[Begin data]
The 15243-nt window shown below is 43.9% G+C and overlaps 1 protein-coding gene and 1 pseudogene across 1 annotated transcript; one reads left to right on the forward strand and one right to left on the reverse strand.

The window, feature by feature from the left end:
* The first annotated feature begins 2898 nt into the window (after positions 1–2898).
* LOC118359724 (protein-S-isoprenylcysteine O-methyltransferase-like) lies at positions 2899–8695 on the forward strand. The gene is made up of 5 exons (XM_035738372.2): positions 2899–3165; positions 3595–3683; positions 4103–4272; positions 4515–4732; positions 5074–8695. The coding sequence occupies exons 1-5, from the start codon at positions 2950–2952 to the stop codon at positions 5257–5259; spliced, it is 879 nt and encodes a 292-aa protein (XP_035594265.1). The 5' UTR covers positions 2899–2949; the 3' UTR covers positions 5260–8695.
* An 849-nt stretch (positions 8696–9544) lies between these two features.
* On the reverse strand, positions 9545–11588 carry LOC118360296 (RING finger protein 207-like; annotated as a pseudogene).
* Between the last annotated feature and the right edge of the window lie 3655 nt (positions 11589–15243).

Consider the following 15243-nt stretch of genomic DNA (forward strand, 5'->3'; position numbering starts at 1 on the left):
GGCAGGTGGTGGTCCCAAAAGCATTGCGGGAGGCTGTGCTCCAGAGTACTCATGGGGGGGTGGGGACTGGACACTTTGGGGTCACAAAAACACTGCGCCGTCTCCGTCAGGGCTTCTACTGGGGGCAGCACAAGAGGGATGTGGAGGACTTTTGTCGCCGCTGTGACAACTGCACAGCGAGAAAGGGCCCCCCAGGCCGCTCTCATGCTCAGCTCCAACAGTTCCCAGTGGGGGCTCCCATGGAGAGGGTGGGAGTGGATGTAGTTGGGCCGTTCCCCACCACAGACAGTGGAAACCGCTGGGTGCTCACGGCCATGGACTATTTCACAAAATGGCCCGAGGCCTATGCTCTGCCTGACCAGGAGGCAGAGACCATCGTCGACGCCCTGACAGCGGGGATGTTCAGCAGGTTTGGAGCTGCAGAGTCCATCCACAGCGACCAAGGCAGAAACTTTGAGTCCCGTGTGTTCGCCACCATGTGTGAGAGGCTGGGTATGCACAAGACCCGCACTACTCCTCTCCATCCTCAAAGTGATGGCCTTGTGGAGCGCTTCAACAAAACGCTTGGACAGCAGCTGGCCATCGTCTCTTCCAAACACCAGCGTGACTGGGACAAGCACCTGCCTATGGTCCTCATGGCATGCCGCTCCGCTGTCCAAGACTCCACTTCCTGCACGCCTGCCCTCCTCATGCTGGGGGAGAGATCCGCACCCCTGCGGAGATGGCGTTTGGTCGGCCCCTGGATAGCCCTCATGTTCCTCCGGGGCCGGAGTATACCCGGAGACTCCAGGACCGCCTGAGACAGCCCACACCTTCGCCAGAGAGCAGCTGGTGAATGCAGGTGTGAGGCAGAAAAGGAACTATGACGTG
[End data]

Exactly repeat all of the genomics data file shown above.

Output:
The 15243-nt window shown below is 43.9% G+C and overlaps 1 protein-coding gene and 1 pseudogene across 1 annotated transcript; one reads left to right on the forward strand and one right to left on the reverse strand.

The window, feature by feature from the left end:
* The first annotated feature begins 2898 nt into the window (after positions 1–2898).
* LOC118359724 (protein-S-isoprenylcysteine O-methyltransferase-like) lies at positions 2899–8695 on the forward strand. The gene is made up of 5 exons (XM_035738372.2): positions 2899–3165; positions 3595–3683; positions 4103–4272; positions 4515–4732; positions 5074–8695. The coding sequence occupies exons 1-5, from the start codon at positions 2950–2952 to the stop codon at positions 5257–5259; spliced, it is 879 nt and encodes a 292-aa protein (XP_035594265.1). The 5' UTR covers positions 2899–2949; the 3' UTR covers positions 5260–8695.
* An 849-nt stretch (positions 8696–9544) lies between these two features.
* On the reverse strand, positions 9545–11588 carry LOC118360296 (RING finger protein 207-like; annotated as a pseudogene).
* Between the last annotated feature and the right edge of the window lie 3655 nt (positions 11589–15243).

Consider the following 15243-nt stretch of genomic DNA (forward strand, 5'->3'; position numbering starts at 1 on the left):
GGCAGGTGGTGGTCCCAAAAGCATTGCGGGAGGCTGTGCTCCAGAGTACTCATGGGGGGGTGGGGACTGGACACTTTGGGGTCACAAAAACACTGCGCCGTCTCCGTCAGGGCTTCTACTGGGGGCAGCACAAGAGGGATGTGGAGGACTTTTGTCGCCGCTGTGACAACTGCACAGCGAGAAAGGGCCCCCCAGGCCGCTCTCATGCTCAGCTCCAACAGTTCCCAGTGGGGGCTCCCATGGAGAGGGTGGGAGTGGATGTAGTTGGGCCGTTCCCCACCACAGACAGTGGAAACCGCTGGGTGCTCACGGCCATGGACTATTTCACAAAATGGCCCGAGGCCTATGCTCTGCCTGACCAGGAGGCAGAGACCATCGTCGACGCCCTGACAGCGGGGATGTTCAGCAGGTTTGGAGCTGCAGAGTCCATCCACAGCGACCAAGGCAGAAACTTTGAGTCCCGTGTGTTCGCCACCATGTGTGAGAGGCTGGGTATGCACAAGACCCGCACTACTCCTCTCCATCCTCAAAGTGATGGCCTTGTGGAGCGCTTCAACAAAACGCTTGGACAGCAGCTGGCCATCGTCTCTTCCAAACACCAGCGTGACTGGGACAAGCACCTGCCTATGGTCCTCATGGCATGCCGCTCCGCTGTCCAAGACTCCACTTCCTGCACGCCTGCCCTCCTCATGCTGGGGGAGAGATCCGCACCCCTGCGGAGATGGCGTTTGGTCGGCCCCTGGATAGCCCTCATGTTCCTCCGGGGCCGGAGTATACCCGGAGACTCCAGGACCGCCTGAGACAGCCCACACCTTCGCCAGAGAGCAGCTGGTGAATGCAGGTGTGAGGCAGAAAAGGAACTATGACGTG